This Sunday, we leave our study of The List, and begin our move toward the cross during this season of Lent. During these six weeks we will focus our time in the book of Luke, learning from Jesus, as he teaches his disciples. We will begin in Luke 4 this week, as we take a new look at the story of Jesus’ temptation in the desert.

Remember to set your clocks ahead and join us for Bible study and worship this Sunday!

February 27

This Sunday, we come to the final sermon from The List series. Of the eight passages you selected, two had the topic of Love as the primary focus. This week will be second of the two. I am not surprised that a church family as full of love as Union would focus their requests this way! You demonstrate it every day in the way you live and the way you minister to each other and to our community. This week: 1 John 4:7-21.

In just one week, we will mark the beginning of the season of Lent with our traditional Ash Wednesday service at 6:30 pm. During the service we will spend time remembering, confessing our sins and will be blessed with the assurance of God’s pardon for each of us. The simple service will offer communion and the imposition of ashes as a reminder that we were created from dust. We move from Ash Wednesday into the next 40 days, the season of Lent. How do we mark those days? Some people use them to “fast” from social media, or certain behaviors. We often hear of people “giving up” chocolate or soft drinks. This year I want to encourage you to move beyond…

Let these days be days, when instead of “giving up,” you add simple practices that can draw you closer to God. This Sunday, you will find a large basket filled with purple and white paper chains – much like the kind you might have made as a child. These chains are available for you to use during the 40 days of Lent, beginning on Ash Wednesday. Each day, as you remove a link, you will find a simple act to help you intentionally focus on God and what God might be saying to you during this Lenten season.

I pray that your days will be filled with quiet listening, time for reading the scripture, and time for prayer as we listen intently and intentionally for God’s voice.

-Pastor Jane

February 20

This Sunday you will be blessed by the ministry of Ray Austin. Ray is the retired Senior Minister of First Christian, Athens, and is a frequent visitor in our worship services along with his wife, Carol. Please welcome them warmly this Sunday, as I am away.

I will be traveling with our youth to the annual Georgia Disciples Youth Assembly at Epworth-by-the Sea. This has long been a tradition at Union and it will be exciting to introduce it to a new group of Union youth this year. Please pray for safety as we travel on Friday and Sunday, and for God to speak to all of us during our time there.

______________________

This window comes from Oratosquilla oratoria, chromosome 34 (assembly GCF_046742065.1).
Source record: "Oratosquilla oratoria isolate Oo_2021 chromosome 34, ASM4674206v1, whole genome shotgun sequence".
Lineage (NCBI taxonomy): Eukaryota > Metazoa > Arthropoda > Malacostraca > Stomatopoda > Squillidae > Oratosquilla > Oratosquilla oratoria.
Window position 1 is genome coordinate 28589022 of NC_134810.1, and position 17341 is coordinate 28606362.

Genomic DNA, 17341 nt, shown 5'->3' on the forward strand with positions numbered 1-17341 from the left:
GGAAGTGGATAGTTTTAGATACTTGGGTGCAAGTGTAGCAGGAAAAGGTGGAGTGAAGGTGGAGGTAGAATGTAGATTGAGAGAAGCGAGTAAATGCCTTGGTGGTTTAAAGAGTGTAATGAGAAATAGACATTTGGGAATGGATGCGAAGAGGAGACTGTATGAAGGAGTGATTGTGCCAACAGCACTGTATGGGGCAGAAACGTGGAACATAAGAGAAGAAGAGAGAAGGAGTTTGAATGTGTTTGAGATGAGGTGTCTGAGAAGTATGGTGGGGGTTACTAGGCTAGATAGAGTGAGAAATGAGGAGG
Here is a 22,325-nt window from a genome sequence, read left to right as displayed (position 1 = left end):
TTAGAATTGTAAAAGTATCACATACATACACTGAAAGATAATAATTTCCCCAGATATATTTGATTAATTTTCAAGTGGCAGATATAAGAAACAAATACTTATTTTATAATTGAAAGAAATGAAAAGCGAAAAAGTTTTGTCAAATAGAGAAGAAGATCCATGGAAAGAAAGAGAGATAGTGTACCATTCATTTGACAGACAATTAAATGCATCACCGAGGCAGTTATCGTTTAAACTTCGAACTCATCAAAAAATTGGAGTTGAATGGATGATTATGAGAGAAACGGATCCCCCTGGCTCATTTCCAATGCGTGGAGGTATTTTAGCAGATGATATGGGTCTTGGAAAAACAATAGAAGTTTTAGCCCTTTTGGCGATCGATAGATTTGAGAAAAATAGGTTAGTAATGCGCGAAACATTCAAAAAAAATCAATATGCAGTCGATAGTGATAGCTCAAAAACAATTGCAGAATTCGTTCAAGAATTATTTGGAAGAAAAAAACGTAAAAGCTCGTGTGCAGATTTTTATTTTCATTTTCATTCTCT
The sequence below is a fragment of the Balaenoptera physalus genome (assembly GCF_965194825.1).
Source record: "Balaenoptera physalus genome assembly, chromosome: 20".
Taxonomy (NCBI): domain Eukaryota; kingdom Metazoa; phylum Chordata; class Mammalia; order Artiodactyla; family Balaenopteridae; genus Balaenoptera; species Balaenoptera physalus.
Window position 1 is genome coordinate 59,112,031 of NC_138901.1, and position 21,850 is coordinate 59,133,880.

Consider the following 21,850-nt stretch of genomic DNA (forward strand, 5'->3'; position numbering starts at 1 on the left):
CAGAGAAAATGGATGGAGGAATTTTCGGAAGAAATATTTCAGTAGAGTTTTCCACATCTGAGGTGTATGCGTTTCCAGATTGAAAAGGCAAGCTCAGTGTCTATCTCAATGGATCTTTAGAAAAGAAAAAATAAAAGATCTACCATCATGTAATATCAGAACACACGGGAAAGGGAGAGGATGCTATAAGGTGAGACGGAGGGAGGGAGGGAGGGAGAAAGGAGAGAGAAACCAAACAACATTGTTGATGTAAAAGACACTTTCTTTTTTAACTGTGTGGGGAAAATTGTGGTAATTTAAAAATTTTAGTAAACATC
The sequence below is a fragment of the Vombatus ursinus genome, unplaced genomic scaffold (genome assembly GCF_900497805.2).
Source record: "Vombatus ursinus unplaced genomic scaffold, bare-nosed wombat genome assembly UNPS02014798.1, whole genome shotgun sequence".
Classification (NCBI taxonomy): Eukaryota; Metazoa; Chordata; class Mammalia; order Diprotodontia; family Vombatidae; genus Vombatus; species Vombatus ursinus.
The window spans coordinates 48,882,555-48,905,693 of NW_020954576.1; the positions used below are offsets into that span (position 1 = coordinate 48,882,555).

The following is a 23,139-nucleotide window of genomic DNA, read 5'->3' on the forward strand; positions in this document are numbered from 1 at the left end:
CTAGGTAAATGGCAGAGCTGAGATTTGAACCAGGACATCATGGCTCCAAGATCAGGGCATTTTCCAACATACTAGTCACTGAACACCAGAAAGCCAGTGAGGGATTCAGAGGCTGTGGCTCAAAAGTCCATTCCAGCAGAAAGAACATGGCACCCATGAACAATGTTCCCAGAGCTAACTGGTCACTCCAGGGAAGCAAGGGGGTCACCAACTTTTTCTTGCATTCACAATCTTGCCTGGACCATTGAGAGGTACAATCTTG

You have been hearing a lot about the upcoming Spaghetti Dinner and Silent Auction on St. Patrick’s Day, Sunday night, March 17. The money raised that night will go toward our upcoming mission trip to Puerto Rico. How can you help? There are several ways:

First, invite your friends and neighbors to come and join us. We need people to purchase the wonderful items that have been donated. There will be free tickets to hand out to your friends when you invite them to come. You will also find an “event” on the church Facebook page. Please share it on your personal page if you use Facebook. In the coming weeks there will be newspaper ads and a paid Facebook ad. Please be looking for them. Second, if you have an item or service that you would be willing to donate, please let us know.

We are already praying for God to work in us during this trip. Will you join us in prayer?

-Pastor Jane

February 13

On Monday and Tuesday of this week, I had the opportunity to return to my seminary in Atlanta for a series of preaching lectures with Barbara Brown Taylor as the keynote speaker. It was a wonderful few days of seeing old friends and professors, much like a college reunion, as well as a great time of learning. Barbara Brown Taylor is one of the leading voices in preaching and it was a joy to learn from her.

Of the many take-aways from her lectures, the one that spoke strongest to me was her emphasis on the importance of words. She spoke brilliantly about the power of words to help draw people into an encounter with God. As we gather together each Sunday, my prayer is that the words I speak and the words we speak together will help all of us meet God face to face, and that this encounter will be life changing.

-Pastor Jane

February 6

My high school choir had a tradition of singing Broadway medleys as a part of our repertoire. I’ve never been to Broadway, but because of a choir director that opened my eyes to various genres of music, I have had the opportunity to know and love many different show tunes. One of my favorites comes from the musical, Oliver, based on the Dickens novel, Oliver Twist. The song is called Where Is Love? and is sung by the title character. As the song begins, we find that young Oliver has been tossed in the basement of a dark funeral parlor. There, alone and scared, he begins rather mournfully asking the question, “Where is Love?”

Where is love?
Does it fall from skies above?
Is it underneath the willow tree
That I've been dreaming of?

Do you ever ask yourself these same questions? Where is love? What should love look like? Where does it come from? This Sunday we will go digging for answers to these questions as we continue with the next passage from The List - 1 Corinthians 13. These verses are most often known for their use at wedding ceremonies, but could they have a meaning that goes beyond romantic love? I think so! Let’s talk about it this Sunday.